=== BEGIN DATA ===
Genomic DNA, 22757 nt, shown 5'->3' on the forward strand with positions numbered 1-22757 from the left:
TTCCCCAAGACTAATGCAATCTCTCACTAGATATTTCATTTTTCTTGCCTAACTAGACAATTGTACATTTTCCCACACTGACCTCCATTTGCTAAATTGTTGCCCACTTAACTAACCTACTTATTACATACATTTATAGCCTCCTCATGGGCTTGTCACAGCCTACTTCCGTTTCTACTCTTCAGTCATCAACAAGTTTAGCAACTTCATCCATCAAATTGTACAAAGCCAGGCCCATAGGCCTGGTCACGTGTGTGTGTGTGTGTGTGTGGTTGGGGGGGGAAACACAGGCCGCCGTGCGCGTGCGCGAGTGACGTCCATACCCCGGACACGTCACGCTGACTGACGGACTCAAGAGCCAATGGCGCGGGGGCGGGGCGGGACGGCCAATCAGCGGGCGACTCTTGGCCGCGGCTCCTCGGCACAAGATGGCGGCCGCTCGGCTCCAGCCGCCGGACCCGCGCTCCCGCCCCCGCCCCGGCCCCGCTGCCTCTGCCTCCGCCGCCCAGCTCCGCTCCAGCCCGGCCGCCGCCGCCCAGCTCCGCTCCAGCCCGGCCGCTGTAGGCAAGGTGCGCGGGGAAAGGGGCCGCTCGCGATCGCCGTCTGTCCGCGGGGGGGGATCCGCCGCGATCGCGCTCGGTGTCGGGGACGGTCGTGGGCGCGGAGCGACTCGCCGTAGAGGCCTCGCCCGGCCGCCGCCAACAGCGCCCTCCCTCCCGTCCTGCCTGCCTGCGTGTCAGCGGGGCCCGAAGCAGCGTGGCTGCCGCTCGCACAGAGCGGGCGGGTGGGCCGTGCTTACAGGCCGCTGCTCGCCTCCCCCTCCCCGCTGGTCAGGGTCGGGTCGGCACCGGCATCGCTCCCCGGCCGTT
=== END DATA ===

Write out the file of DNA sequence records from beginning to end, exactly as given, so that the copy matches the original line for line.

Genomic DNA, 22757 nt, shown 5'->3' on the forward strand with positions numbered 1-22757 from the left:
TTCCCCAAGACTAATGCAATCTCTCACTAGATATTTCATTTTTCTTGCCTAACTAGACAATTGTACATTTTCCCACACTGACCTCCATTTGCTAAATTGTTGCCCACTTAACTAACCTACTTATTACATACATTTATAGCCTCCTCATGGGCTTGTCACAGCCTACTTCCGTTTCTACTCTTCAGTCATCAACAAGTTTAGCAACTTCATCCATCAAATTGTACAAAGCCAGGCCCATAGGCCTGGTCACGTGTGTGTGTGTGTGTGTGTGGTTGGGGGGGGAAACACAGGCCGCCGTGCGCGTGCGCGAGTGACGTCCATACCCCGGACACGTCACGCTGACTGACGGACTCAAGAGCCAATGGCGCGGGGGCGGGGCGGGACGGCCAATCAGCGGGCGACTCTTGGCCGCGGCTCCTCGGCACAAGATGGCGGCCGCTCGGCTCCAGCCGCCGGACCCGCGCTCCCGCCCCCGCCCCGGCCCCGCTGCCTCTGCCTCCGCCGCCCAGCTCCGCTCCAGCCCGGCCGCCGCCGCCCAGCTCCGCTCCAGCCCGGCCGCTGTAGGCAAGGTGCGCGGGGAAAGGGGCCGCTCGCGATCGCCGTCTGTCCGCGGGGGGGGATCCGCCGCGATCGCGCTCGGTGTCGGGGACGGTCGTGGGCGCGGAGCGACTCGCCGTAGAGGCCTCGCCCGGCCGCCGCCAACAGCGCCCTCCCTCCCGTCCTGCCTGCCTGCGTGTCAGCGGGGCCCGAAGCAGCGTGGCTGCCGCTCGCACAGAGCGGGCGGGTGGGCCGTGCTTACAGGCCGCTGCTCGCCTCCCCCTCCCCGCTGGTCAGGGTCGGGTCGGCACCGGCATCGCTCCCCGGCCGTT